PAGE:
Michael Pollan (2001) describes “the true natural”, meaning ‘a committed, activist consumer. True naturals are the people on whom the organic food industry has been built,’ he says, ‘the outwardly directed, socially conscious consumers devoted to the proposition of “better food for a better planet.” But while their numbers are growing – true naturals now represent about 10 percent of the U.S. food market, as a large proportion of Gen X’ers join their ranks – the future of organic…lies with a considerably larger group of more affluent consumers called the “health seekers”…who today represent about a quarter of the market, [and who] are less “extrinsic” – that is, more interested in their own health than that of the planet.’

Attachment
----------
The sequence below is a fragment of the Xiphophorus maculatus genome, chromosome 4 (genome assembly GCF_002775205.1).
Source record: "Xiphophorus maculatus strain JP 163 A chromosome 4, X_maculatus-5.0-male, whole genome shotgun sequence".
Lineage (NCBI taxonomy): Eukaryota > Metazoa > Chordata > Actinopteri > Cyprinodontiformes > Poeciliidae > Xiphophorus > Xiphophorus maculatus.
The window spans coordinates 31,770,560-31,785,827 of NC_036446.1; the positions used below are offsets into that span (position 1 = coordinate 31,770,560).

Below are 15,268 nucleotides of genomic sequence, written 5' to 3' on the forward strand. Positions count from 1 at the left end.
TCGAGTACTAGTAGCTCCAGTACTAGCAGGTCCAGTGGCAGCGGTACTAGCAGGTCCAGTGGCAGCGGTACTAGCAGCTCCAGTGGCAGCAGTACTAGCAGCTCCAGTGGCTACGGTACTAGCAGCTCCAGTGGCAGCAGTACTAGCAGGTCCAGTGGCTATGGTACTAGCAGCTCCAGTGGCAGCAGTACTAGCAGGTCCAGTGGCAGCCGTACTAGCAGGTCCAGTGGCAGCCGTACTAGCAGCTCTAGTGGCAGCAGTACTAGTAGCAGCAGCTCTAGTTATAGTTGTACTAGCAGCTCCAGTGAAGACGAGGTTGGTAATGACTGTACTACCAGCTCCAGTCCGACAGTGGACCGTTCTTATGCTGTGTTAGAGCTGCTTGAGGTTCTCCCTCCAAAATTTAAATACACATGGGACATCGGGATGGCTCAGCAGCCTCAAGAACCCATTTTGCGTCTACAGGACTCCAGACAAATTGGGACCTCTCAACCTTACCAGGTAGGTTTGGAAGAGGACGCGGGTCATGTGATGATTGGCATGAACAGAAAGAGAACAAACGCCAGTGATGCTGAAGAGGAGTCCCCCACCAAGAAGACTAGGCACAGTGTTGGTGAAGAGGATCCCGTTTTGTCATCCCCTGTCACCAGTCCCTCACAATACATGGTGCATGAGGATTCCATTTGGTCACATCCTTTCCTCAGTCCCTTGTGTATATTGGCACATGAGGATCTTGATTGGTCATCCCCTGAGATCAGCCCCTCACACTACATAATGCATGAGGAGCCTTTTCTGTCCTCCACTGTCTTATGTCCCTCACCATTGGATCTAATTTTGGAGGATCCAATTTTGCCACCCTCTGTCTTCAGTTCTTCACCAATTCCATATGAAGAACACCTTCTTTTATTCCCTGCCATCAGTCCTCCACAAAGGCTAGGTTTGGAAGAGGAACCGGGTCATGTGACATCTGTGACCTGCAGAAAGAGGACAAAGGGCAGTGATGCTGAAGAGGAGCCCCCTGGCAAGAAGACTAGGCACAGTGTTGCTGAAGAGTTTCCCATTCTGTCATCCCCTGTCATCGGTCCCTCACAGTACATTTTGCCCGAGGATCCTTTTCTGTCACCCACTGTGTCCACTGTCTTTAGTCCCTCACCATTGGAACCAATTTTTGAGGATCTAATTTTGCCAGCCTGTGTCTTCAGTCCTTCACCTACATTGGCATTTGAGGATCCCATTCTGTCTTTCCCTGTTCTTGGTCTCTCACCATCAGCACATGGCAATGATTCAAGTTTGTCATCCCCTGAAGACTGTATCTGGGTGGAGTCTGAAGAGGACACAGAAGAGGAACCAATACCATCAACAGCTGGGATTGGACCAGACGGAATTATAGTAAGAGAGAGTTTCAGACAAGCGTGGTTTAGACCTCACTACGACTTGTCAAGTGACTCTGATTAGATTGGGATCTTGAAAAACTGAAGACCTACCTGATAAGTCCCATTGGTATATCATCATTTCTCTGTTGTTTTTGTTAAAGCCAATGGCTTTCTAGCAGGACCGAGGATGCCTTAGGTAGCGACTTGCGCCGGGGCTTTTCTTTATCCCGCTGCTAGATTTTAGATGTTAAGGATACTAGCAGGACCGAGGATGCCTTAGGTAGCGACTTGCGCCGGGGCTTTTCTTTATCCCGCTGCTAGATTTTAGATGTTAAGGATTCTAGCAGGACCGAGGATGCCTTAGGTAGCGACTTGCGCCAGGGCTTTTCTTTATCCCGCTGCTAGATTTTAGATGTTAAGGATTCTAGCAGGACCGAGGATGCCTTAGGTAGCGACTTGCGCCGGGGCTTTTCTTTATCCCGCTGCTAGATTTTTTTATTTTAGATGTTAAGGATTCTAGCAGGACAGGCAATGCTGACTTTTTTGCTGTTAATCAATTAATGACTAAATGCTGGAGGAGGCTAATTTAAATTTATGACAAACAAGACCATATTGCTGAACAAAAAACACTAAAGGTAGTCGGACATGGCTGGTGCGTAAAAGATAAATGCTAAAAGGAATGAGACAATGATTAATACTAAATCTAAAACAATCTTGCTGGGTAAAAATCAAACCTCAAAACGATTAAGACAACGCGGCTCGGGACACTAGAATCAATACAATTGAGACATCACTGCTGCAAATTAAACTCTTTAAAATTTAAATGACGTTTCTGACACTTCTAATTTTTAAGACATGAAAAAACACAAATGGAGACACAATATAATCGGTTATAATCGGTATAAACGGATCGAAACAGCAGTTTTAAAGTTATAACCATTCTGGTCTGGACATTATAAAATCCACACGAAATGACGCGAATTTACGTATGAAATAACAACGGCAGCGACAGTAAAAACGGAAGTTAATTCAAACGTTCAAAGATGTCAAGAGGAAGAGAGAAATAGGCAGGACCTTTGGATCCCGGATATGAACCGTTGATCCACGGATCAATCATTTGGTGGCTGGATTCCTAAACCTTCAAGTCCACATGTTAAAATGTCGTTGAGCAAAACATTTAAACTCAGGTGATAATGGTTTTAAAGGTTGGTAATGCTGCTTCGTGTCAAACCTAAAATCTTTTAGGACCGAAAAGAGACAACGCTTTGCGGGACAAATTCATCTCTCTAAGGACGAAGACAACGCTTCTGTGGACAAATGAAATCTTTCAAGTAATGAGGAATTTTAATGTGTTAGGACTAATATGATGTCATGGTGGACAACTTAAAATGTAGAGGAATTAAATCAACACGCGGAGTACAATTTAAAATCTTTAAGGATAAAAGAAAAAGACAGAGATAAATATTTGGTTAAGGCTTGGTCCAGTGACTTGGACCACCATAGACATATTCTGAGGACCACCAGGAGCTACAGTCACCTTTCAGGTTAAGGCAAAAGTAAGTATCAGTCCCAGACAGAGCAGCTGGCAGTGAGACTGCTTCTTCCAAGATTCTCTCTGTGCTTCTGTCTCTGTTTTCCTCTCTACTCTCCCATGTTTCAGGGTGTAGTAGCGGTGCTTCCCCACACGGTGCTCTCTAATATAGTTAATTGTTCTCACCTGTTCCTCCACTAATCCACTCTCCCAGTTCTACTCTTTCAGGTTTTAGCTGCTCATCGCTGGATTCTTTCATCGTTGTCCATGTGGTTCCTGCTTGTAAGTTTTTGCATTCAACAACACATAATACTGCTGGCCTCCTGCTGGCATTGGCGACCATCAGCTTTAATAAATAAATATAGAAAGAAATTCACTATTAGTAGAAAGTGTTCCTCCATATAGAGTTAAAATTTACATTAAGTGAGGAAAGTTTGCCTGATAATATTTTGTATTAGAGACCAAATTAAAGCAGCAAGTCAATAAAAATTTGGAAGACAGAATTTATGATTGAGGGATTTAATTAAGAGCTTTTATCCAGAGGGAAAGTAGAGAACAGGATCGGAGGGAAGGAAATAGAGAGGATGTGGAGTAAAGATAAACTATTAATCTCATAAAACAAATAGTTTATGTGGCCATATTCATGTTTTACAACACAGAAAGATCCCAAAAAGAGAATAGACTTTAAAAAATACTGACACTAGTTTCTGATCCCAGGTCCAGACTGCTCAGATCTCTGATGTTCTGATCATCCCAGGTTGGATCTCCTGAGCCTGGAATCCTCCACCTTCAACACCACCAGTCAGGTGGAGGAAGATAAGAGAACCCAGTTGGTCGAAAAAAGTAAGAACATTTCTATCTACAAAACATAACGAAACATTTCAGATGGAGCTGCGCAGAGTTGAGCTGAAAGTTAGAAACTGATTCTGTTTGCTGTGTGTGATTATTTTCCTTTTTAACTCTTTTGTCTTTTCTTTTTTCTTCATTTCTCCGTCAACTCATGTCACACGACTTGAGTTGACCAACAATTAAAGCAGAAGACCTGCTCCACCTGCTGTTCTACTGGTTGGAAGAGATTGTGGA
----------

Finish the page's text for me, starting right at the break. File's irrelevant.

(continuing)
This was written in a review of Anthony Giddens’ The Politics of Climate Change (Polity Press) by The Economist 11th April 2009, p79: ‘If consumers are to be successfully encouraged to change their environmental habits then eco-warriors must alter their relentlessly downbeat message and offer a happy future to look forward to rather than a bleak one to avoid.’


Michael Pollan, ‘Naturally’, New York Times Magazine 13 May 2001.